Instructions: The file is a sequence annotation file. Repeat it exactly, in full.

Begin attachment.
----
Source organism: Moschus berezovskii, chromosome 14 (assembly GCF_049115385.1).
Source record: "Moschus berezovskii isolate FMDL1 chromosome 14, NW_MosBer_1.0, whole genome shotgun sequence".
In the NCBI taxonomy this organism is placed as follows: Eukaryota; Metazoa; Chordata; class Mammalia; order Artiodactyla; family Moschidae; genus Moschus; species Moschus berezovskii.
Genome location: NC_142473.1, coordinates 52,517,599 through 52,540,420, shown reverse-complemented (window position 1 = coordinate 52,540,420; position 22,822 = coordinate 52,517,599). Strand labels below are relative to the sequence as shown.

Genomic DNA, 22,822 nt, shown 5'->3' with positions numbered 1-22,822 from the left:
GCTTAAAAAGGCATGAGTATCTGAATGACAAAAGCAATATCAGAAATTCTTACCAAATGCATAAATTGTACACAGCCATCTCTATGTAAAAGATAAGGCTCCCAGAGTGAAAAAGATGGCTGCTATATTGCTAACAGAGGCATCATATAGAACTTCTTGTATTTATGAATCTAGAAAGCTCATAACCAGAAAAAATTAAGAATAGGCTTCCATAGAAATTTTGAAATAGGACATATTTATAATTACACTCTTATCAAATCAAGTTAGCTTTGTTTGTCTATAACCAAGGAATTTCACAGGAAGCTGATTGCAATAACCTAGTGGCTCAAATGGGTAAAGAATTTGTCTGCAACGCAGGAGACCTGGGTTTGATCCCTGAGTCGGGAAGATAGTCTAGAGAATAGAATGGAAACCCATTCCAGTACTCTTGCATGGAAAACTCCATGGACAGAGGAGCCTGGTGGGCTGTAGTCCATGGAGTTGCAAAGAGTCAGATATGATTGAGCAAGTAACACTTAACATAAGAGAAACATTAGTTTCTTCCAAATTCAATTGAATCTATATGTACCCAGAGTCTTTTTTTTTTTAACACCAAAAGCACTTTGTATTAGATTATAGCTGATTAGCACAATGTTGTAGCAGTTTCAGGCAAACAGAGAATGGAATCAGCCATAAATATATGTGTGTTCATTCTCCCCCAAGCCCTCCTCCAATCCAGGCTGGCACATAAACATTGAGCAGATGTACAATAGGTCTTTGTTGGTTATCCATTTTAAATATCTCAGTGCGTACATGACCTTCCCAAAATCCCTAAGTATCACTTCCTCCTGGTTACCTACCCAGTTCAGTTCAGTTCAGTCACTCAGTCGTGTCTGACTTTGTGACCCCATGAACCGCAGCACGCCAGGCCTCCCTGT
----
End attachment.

Source organism: Moschus berezovskii, chromosome 14 (assembly GCF_049115385.1).
Source record: "Moschus berezovskii isolate FMDL1 chromosome 14, NW_MosBer_1.0, whole genome shotgun sequence".
In the NCBI taxonomy this organism is placed as follows: Eukaryota; Metazoa; Chordata; class Mammalia; order Artiodactyla; family Moschidae; genus Moschus; species Moschus berezovskii.
Genome location: NC_142473.1, coordinates 52,517,599 through 52,540,420, shown reverse-complemented (window position 1 = coordinate 52,540,420; position 22,822 = coordinate 52,517,599). Strand labels below are relative to the sequence as shown.

Genomic DNA, 22,822 nt, shown 5'->3' with positions numbered 1-22,822 from the left:
GCTTAAAAAGGCATGAGTATCTGAATGACAAAAGCAATATCAGAAATTCTTACCAAATGCATAAATTGTACACAGCCATCTCTATGTAAAAGATAAGGCTCCCAGAGTGAAAAAGATGGCTGCTATATTGCTAACAGAGGCATCATATAGAACTTCTTGTATTTATGAATCTAGAAAGCTCATAACCAGAAAAAATTAAGAATAGGCTTCCATAGAAATTTTGAAATAGGACATATTTATAATTACACTCTTATCAAATCAAGTTAGCTTTGTTTGTCTATAACCAAGGAATTTCACAGGAAGCTGATTGCAATAACCTAGTGGCTCAAATGGGTAAAGAATTTGTCTGCAACGCAGGAGACCTGGGTTTGATCCCTGAGTCGGGAAGATAGTCTAGAGAATAGAATGGAAACCCATTCCAGTACTCTTGCATGGAAAACTCCATGGACAGAGGAGCCTGGTGGGCTGTAGTCCATGGAGTTGCAAAGAGTCAGATATGATTGAGCAAGTAACACTTAACATAAGAGAAACATTAGTTTCTTCCAAATTCAATTGAATCTATATGTACCCAGAGTCTTTTTTTTTTTAACACCAAAAGCACTTTGTATTAGATTATAGCTGATTAGCACAATGTTGTAGCAGTTTCAGGCAAACAGAGAATGGAATCAGCCATAAATATATGTGTGTTCATTCTCCCCCAAGCCCTCCTCCAATCCAGGCTGGCACATAAACATTGAGCAGATGTACAATAGGTCTTTGTTGGTTATCCATTTTAAATATCTCAGTGCGTACATGACCTTCCCAAAATCCCTAAGTATCACTTCCTCCTGGTTACCTACCCAGTTCAGTTCAGTTCAGTCACTCAGTCGTGTCTGACTTTGTGACCCCATGAACCGCAGCACGCCAGGCCTCCCTGT